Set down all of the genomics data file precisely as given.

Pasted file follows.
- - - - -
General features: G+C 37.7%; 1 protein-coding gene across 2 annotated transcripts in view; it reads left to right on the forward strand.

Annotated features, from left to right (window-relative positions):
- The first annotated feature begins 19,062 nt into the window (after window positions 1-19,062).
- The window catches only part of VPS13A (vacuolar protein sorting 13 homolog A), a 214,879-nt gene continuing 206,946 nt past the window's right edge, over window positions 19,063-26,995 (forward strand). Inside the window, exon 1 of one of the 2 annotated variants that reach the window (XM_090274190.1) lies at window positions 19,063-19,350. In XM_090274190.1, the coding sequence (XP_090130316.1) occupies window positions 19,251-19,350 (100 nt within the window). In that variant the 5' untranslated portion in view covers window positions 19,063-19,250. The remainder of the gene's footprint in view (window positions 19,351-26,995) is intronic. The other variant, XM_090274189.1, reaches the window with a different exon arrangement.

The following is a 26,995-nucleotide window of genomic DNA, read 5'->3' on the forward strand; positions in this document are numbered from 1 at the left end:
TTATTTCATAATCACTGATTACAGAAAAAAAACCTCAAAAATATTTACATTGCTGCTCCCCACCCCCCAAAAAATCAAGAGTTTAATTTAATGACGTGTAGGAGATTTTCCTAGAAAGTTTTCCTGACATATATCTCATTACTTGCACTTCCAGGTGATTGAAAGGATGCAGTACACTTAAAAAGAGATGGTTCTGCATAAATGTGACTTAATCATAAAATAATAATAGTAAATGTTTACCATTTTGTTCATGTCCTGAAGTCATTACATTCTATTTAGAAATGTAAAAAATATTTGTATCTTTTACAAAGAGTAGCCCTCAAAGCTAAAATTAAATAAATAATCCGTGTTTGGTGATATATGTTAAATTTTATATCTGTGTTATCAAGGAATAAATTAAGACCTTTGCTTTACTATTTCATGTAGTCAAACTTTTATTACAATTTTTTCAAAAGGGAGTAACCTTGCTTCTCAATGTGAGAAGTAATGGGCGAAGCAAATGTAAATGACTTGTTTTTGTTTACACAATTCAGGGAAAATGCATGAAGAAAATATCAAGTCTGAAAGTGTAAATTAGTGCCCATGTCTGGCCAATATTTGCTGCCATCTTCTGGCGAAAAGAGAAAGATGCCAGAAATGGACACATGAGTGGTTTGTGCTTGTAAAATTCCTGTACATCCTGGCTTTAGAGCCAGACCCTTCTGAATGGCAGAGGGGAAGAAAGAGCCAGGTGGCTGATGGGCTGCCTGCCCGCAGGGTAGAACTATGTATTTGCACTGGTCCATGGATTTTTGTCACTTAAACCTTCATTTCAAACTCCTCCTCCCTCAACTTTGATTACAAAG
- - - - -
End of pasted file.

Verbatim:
General features: G+C 37.7%; 1 protein-coding gene across 2 annotated transcripts in view; it reads left to right on the forward strand.

Annotated features, from left to right (window-relative positions):
- The first annotated feature begins 19,062 nt into the window (after window positions 1-19,062).
- The window catches only part of VPS13A (vacuolar protein sorting 13 homolog A), a 214,879-nt gene continuing 206,946 nt past the window's right edge, over window positions 19,063-26,995 (forward strand). Inside the window, exon 1 of one of the 2 annotated variants that reach the window (XM_090274190.1) lies at window positions 19,063-19,350. In XM_090274190.1, the coding sequence (XP_090130316.1) occupies window positions 19,251-19,350 (100 nt within the window). In that variant the 5' untranslated portion in view covers window positions 19,063-19,250. The remainder of the gene's footprint in view (window positions 19,351-26,995) is intronic. The other variant, XM_090274189.1, reaches the window with a different exon arrangement.

The following is a 26,995-nucleotide window of genomic DNA, read 5'->3' on the forward strand; positions in this document are numbered from 1 at the left end:
TTATTTCATAATCACTGATTACAGAAAAAAAACCTCAAAAATATTTACATTGCTGCTCCCCACCCCCCAAAAAATCAAGAGTTTAATTTAATGACGTGTAGGAGATTTTCCTAGAAAGTTTTCCTGACATATATCTCATTACTTGCACTTCCAGGTGATTGAAAGGATGCAGTACACTTAAAAAGAGATGGTTCTGCATAAATGTGACTTAATCATAAAATAATAATAGTAAATGTTTACCATTTTGTTCATGTCCTGAAGTCATTACATTCTATTTAGAAATGTAAAAAATATTTGTATCTTTTACAAAGAGTAGCCCTCAAAGCTAAAATTAAATAAATAATCCGTGTTTGGTGATATATGTTAAATTTTATATCTGTGTTATCAAGGAATAAATTAAGACCTTTGCTTTACTATTTCATGTAGTCAAACTTTTATTACAATTTTTTCAAAAGGGAGTAACCTTGCTTCTCAATGTGAGAAGTAATGGGCGAAGCAAATGTAAATGACTTGTTTTTGTTTACACAATTCAGGGAAAATGCATGAAGAAAATATCAAGTCTGAAAGTGTAAATTAGTGCCCATGTCTGGCCAATATTTGCTGCCATCTTCTGGCGAAAAGAGAAAGATGCCAGAAATGGACACATGAGTGGTTTGTGCTTGTAAAATTCCTGTACATCCTGGCTTTAGAGCCAGACCCTTCTGAATGGCAGAGGGGAAGAAAGAGCCAGGTGGCTGATGGGCTGCCTGCCCGCAGGGTAGAACTATGTATTTGCACTGGTCCATGGATTTTTGTCACTTAAACCTTCATTTCAAACTCCTCCTCCCTCAACTTTGATTACAAAG